Philosophy and Melancholy: Benjamin’s Early Reflections on Theater and Language by Ilit Ferber (review)
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Philosophy and Melancholy: Benjamin’s Early Reflections on Theater and Language.
By Ilit Ferber. Stanford, CA: Stanford University Press, 2013. x + 241 pages. $85.00.

In recent years there has been a considerable shift in criticism on Walter Benjamin, refocusing attention from his later materialist analysis of metropolitan culture—especially Paris as the capital of nineteenth-century high capitalism—and the concomitant media of technological reproduction, to his early literary criticism and philosophical reflections, which are informed by a strongly speculative and metaphysical desire. Even though various stages of Benjamin’s thinking do not succeed one another linearly but intersect through echoes, revisions, and re-visitations, this earlier work forms a significant achievement in its own right, one that sheds light on the intellectual [End Page 717] pursuits of Benjamin’s contemporaries as much as it resonates with philosophical directions of our time.

Ilit Ferber’s meticulous reconstruction of the role of melancholy in Benjamin’s Origin of the German Trauerspiel (I support her decision not to translate this unique term either as “mourning play” or—entirely wrongly—as “tragic drama”), participates in this scholarly return to Benjamin’s philosophical beginnings. She situates Benjamin’s understanding of melancholy in the context of Freud’s influential distinction between mourning, which successfully works through the traumatic loss of the love-object to regain reality and libidinal desire, and melancholy, which remains self-destructively attached to the lost object, making it part of the subject’s obsessed ego, thus only exacerbating the initial trauma (20). The main trajectory of Ferber’s argument, however, aims at showing that for Benjamin, melancholy is not primarily a subjective, psychological, or pathological state of mind. Rather, through Heidegger’s concept of “mood” (Stimmung) as the ground of Dasein’s being in the world beyond the classical subject-object split, Ferber focuses on the melancholic mood as an inherently structural feature both of Benjamin’s metaphysics and of the literary content of the Trauerspiel as a key genre of the German Baroque. Melancholy in this sense encompasses “loss, commitment, absence of intentionality, work, and the transgression between inside and outside, between life and death” (10). A further indication of the objective, structural nature of melancholy is Benjamin’s complex linkage of this concept to his early philosophy of language: “Deeply saturated with melancholy and loss, language [ . . . ] functions both as an expression of loss and as a site for its recuperation” (120).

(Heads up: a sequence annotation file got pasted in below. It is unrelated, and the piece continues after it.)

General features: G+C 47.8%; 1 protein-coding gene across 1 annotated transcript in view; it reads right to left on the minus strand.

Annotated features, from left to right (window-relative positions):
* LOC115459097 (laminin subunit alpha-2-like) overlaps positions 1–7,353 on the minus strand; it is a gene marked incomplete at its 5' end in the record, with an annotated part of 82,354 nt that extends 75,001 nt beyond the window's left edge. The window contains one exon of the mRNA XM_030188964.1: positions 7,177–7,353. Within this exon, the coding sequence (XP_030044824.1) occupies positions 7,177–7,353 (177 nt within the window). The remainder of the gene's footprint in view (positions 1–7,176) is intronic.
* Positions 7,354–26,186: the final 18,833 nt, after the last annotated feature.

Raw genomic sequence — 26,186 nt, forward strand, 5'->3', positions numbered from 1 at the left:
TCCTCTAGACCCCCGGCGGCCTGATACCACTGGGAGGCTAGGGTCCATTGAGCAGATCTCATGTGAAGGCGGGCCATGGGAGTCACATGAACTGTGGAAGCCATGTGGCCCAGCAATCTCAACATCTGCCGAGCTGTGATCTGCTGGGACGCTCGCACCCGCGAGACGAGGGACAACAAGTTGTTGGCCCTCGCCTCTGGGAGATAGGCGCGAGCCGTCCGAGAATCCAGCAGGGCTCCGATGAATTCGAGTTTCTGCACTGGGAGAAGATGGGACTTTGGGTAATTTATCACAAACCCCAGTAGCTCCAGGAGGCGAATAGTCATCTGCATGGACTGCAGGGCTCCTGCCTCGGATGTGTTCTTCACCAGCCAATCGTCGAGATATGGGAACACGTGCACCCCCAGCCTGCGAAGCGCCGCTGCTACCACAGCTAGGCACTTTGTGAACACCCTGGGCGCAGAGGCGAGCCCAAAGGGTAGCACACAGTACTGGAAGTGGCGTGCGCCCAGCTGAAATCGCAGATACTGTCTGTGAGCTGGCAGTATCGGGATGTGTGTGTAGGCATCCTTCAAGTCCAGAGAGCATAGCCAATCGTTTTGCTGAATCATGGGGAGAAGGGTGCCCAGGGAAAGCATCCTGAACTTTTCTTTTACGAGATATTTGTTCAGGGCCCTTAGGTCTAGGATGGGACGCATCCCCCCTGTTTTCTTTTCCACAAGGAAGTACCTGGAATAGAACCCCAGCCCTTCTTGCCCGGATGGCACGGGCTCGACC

Much as I agree with Ferber’s decisively non-subjective and non-psychological definition of Benjamin’s re-thinking of melancholy, subjectivity slips again into her argument (perhaps unintentionally), when she ascribes to the melancholic allegorist, so central to the Trauerspiel, a “subjective interpretation” of the dispersed and mortified objects upon which his gaze imposes arbitrary and unstable meanings, turning them into emblems and writing (86). Benjamin himself, however, insists that this anti-hermeneutic matter of fact (Sachverhalt) is “nicht psychologisch sondern ontologisch” (Gesammelte Schriften I.1, Frankfurt am Main 1974, 359). Thus, it seems to me, the allegorist is, ultimately, not a subject, but a textualizing medium—the Baroque counterpart to the modernist flâneur reading the disparate details of the modern metropolis in a less melancholic, but equally non-subjective, emblematic fashion. In a somewhat strained but suggestive way, Ferber elaborates on Benjamin’s claim that his notion of the idea is identical with Leibniz’s concept of the windowless monad. The monad is essential to Benjamin’s thought, according to Ferber, because it addresses the “correspondence between the phenomenal and the idea” as well as the “connection between philosophical truth and melancholy” (168). As she claims: “Like the melancholic’s lost object, no longer accessible in the form of external subject-object relations of love, the monad’s world can only ‘live’ within it” (172). Not everyone may agree with such short-circuit reasoning. More convincing seems her detailed analysis of the monad in connection with Benjamin’s definitions of meaning, reference, and truth. The mosaic and the constellation, figures central to Benjamin’s thinking, arrange the material aspects of phenomena and the ideas, as the virtual complement of the phenomena, into a totality of truth, in which the...